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February 2024

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The Spotless Black-Capped Chickadee

Courtesy Photo

They are the most fearless visitor my bird feeders receive. When other birds fly away in a flock, the humble black-capped chickadee remains, hopping about the branch I attach the feeder to while I refill it, as if impatiently rushing me on. They move in snatches, darting from limb to limb before swooping down and extracting a morsel from the feeder, zipping off to store it somewhere, and then they’re back for more, minutes later. Chickadees aren’t common in New Mexico: their range dips just enough into the northern tip of the state for some lucky denizens of the Enchanted Circle to see them. Their range extends from the western coast of Alaska to the shores of New York, covering much of Appalachia and Canada in between.


Despite their tiny size, no bigger than a child’s fist and weighing less than half an ounce, these are hardy birds that don’t migrate when winter winds begin blowing. Instead, they fluff out their feathers and band together in roost sites with dense vegetation or in crevices. Each winter the birds pack on an additional 10 percent body fat that they burn through on freezing nights, lowering their body temperatures from 107°F to just 53°F. This ability to drastically lower body temperature to conserve energy, called torpor, is a rare adaptation among birds, seen in some species of hummingbirds and the common swift.


This isn’t their only transformation either, as the black-capped chickadee will add brain cells each fall as it prepares to store food for winter, increasing the size of the hippocampus by 30 percent. When spring arrives, these brain cells and their memories are discarded. Their other winter adaptation is simply to not be a picky eater. While they prefer peanutbutter suet, insects, berries, and sunflower seeds, chickadees have no qualms about sharing some carrion with a neighbor crow when resources are scarce. These impressive adaptations don’t mean that chickadees are fine on their own. In fact, a 1988 study by the Ecological Society of America found that chickadees with access to backyard feeders were twice as likely to survive extreme winters (defined as negative night-time temperatures for more than five days).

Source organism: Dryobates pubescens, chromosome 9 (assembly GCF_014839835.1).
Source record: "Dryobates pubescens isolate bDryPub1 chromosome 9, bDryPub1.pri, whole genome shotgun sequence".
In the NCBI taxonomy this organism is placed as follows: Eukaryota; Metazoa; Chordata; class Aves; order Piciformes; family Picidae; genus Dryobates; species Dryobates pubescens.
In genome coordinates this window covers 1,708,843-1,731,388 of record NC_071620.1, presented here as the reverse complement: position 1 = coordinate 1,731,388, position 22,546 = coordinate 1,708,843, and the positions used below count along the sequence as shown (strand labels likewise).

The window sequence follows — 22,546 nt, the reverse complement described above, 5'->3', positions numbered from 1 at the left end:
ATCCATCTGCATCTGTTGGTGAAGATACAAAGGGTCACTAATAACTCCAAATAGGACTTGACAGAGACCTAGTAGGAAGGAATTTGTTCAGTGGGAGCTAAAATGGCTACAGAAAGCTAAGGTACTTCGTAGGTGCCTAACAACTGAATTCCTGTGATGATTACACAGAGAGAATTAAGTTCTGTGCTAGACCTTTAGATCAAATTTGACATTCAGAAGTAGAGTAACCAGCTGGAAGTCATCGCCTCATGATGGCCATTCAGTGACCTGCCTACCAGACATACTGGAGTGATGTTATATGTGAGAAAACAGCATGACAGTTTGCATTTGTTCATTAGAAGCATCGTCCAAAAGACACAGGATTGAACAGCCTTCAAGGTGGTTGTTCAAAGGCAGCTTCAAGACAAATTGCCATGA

Deciding who gets to feed first is another matter altogether. Although they’re happy to band together during winter, chickadees maintain a strict dominance hierarchy. Those of higher standing get first choice of feeding position. For example, if one side of a suet feeder is snow-covered, they’ll get the clean side, and if two feeders are present, one with just sunflower seeds and the other with dried fruits and nuts, they’re getting the fancier meal. These hierarchical relationships are embedded into memory and last for years without change. Considering most chickadees live only two to three years (though one male was recorded living for eleven years), these relationships are likely to last a lifetime. Dominance is determined by size, age, and gender. Despite this structure, chickadees work together with a communal alarm system, their iconic “chicka-dee-dee” call. This alerts their roost-mates and any other visitors to feeders that a potential predator is approaching, and the more “-dees” in a call, the more dangerous the threat is. I’ve personally noticed them echoing out their alarm whenever I step outside to fill the feeders, and I’m of the opinion this call can also serve as a sort of dinner bell.


Thankfully, these adorable little birds are not in short supply, as last year’s bird count showed an increase in population. This is likely due to both their exceptional adaptations to harsh temperatures and the large size of breeding clutches, typically six to eight eggs each season. The chickadees form monogamous pairs in late spring (save for a few Casanovas who will breed with multiple females) and build a nest together if they’re unable to find a suitable tree crevice or unused woodpecker nest. The female incubates for about two weeks while the male gathers food and feeds his partner. After another two weeks the young are encouraged to leave the nest and begin their own lives.


Like most birds I’ve written about, science has only begun to scratch the surface of potential applications of chickadees in human life. Their memory was the subject of a talk given by neuroscientist Dmitriy Aronov, Ph.D. at Duke University last March. In his talk he described the “episodic” memory of chickadees, defined as forming memories within a specific context and with exact detail. This, alongside the ability to erase and expand memory, makes the study of chickadee neuroscience fertile ground for unearthing discoveries that could revolutionize the treatment of brain cell loss due to conditions like stroke or Alzheimer’s. Perhaps one day we will say the term “bird-brain” with a totally different meaning.

Author

  • Bryce Flanagan

    Bryce Flanagan moved from Sacramento, CA to Taos County in 2016, and has lived in Questa for two years. He's passionate about the unique and beautiful wildlife of our state and is a regular contributor to the Questa Del Rio News.